Translated and edited by Voices of Ukraine
Postcards from Maidan is an art initiative that helps facilitate the psychological rehabilitation and physical recovery of patients. Artists visit the wounded and use drawings as a storytelling mechanism of Maidan. The wounded are later presented with the drawings. This is the story of one Maidan protester. This is story #3.
“On December 10, I arrived on Maidan. I came directly from Moscow as soon as I found out that students got beaten on Maidan. It was difficult to get the tickets, so I took the train from Moscow to Kharkiv, via Belgorod. Moscow-Belgorod-Kharkiv. I was in the Kalush Third Company hundred, together with Serhiy Nigoyan. Our Kalush Company was located near the Archangel Michael on Maidan. We defended the barricade on Hrushevskiy Street. I came to Hrushevskiy St. at 3 am, look–Nigoyan was singing the [national] anthem. I asked him if he knew the Armenian anthem, and he took out the Armenian flag and began to sing [it]. And in the morning I woke up and saw that my boys were sitting with their heads low, and [they] said, “Serega [colloquial for Serhiy] was killed.” And that’s it. I just want no more bureaucracy, for Ukraine to become transparent, I want you, young people, to come to power.
On January 22, Shalik, a member of the Dynamo Ultras [soccer fan club], raised the tryzub [trident], a water cannon was shooting him off the barricade, pouring water on him, and he hooked himself by the trident‘s toothedge and sang, “Ukraine has not yet perished.” I cried. A true hero.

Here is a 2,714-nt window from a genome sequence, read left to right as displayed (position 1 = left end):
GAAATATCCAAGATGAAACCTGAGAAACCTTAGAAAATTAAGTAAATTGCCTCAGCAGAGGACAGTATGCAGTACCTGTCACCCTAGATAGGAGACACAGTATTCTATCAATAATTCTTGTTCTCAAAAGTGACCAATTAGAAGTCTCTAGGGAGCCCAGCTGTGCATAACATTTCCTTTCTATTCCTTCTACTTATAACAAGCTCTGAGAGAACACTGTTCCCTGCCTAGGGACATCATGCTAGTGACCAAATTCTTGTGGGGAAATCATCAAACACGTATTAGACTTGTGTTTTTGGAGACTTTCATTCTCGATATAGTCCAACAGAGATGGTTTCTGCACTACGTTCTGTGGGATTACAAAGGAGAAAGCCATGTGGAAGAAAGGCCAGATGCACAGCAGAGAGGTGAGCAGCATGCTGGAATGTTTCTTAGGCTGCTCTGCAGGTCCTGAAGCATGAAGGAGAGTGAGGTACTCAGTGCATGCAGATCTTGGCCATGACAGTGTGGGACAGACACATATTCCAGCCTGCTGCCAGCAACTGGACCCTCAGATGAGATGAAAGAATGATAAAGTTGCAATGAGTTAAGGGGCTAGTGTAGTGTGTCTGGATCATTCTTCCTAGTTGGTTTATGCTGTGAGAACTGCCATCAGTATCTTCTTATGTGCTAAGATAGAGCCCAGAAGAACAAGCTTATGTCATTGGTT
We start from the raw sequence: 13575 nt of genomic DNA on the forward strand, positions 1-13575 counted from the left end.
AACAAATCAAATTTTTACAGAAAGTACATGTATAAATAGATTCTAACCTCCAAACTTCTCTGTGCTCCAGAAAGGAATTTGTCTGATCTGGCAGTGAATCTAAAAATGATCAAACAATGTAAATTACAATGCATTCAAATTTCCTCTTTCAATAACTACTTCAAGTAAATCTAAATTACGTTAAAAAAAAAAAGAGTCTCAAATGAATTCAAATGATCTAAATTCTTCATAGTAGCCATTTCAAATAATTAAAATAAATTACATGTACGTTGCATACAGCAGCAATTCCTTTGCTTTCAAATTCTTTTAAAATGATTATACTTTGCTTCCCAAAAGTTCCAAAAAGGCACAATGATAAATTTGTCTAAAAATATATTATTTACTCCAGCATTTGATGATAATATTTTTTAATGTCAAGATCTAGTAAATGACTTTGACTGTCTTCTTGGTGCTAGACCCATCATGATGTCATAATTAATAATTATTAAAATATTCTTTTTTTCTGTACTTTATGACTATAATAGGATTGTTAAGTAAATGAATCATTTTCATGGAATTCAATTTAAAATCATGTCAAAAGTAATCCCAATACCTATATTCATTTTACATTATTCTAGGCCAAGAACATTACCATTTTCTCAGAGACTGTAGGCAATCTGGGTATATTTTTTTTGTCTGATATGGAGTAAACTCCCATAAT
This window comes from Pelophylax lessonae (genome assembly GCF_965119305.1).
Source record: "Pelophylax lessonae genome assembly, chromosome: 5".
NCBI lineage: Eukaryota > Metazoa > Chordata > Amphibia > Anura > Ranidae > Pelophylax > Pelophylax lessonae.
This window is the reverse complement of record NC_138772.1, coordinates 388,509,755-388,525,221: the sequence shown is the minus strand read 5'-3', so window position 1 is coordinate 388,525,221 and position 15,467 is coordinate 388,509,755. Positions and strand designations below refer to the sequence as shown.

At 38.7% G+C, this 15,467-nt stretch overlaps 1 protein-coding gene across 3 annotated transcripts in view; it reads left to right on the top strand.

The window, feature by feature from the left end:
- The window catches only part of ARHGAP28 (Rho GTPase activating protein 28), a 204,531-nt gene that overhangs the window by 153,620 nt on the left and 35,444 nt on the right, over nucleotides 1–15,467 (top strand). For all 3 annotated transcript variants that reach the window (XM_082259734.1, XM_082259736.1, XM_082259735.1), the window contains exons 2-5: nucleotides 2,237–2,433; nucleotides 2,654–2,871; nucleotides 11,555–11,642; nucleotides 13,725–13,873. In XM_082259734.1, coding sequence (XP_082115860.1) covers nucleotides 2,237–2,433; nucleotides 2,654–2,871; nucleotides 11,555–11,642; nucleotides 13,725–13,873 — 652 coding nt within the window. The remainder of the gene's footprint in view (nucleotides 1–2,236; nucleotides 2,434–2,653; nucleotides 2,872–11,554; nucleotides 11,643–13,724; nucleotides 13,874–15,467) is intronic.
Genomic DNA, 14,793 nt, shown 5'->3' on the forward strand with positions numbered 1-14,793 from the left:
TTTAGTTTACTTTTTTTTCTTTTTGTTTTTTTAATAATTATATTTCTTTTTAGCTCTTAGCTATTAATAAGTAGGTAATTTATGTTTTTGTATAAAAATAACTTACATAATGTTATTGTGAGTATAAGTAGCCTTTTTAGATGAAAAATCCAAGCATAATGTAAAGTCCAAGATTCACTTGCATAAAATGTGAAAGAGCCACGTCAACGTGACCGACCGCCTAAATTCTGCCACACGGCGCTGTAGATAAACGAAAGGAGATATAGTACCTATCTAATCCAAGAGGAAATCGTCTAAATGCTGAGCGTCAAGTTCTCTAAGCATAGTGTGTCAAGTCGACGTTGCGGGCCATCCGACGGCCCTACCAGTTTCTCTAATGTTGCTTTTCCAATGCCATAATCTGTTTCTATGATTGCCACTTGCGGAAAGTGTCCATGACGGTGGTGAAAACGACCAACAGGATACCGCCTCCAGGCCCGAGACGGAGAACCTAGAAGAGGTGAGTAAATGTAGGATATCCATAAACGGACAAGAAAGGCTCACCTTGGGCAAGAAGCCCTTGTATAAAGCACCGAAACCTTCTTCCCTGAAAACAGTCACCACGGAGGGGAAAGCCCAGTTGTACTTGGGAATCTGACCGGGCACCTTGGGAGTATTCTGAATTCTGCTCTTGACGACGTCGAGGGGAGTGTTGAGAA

I experienced real fear on the night of February 18 to February 19, when people were burned alive. They (the Berkut riot police) only say that they threw grenades, but they actually threw Molotov cocktails into the tents. They burned the Trade Unions House with napalm, then they lied that the Right Sector burned it. What Right Sector? When thrown into a hallway or an open space, napalm looks for direction by itself. These are the special grenades which burn inside.
On the night of February 19, at 2:00 am [they] brought me to the St. Michael’s Cathedral, and then I got into the hospital. I had a contusion from a Flashbang [stun grenade] that exploded near my head. I was thrown down from a 5-meter height near the [Independence] Stela. They [the Berkut] kill the most active [protesters]. Whoever comes first, gets killed. I did what everyone did [at the time]. I once read in a book about the smell of death. On February 18, I found out for myself how death smells. It was very scary.
I had to spend 10 more days at the hospital, and then the doctor told me to go to a health hotel in Odesa. I needed 5,000 Hryvnias [USD $416] to do that. Our authorities divide their [ministerial] briefcases, they don’t need us. Only the Kyivans help [us].
Sometime in 1994 I was traveling for seasonal work, and a grandfather from Kosovo was also traveling, and so we talked about politics and he said the following, “The true Ukraine will come into being when the last Communist dies. When your generation dies, then the real Ukraine will come.” I am proud of the young. For those Dynamo Ultras, who rushed into battle without anything, without armored vests, and with their own bare hands ripped the batons from Berkut’s [hands]. Those were the real heroes.”
Tetyana Voytovych talked to Stephan at Kyiv City Clinical Hospital #17. As a gift, the artist created a portrait of the activist on site.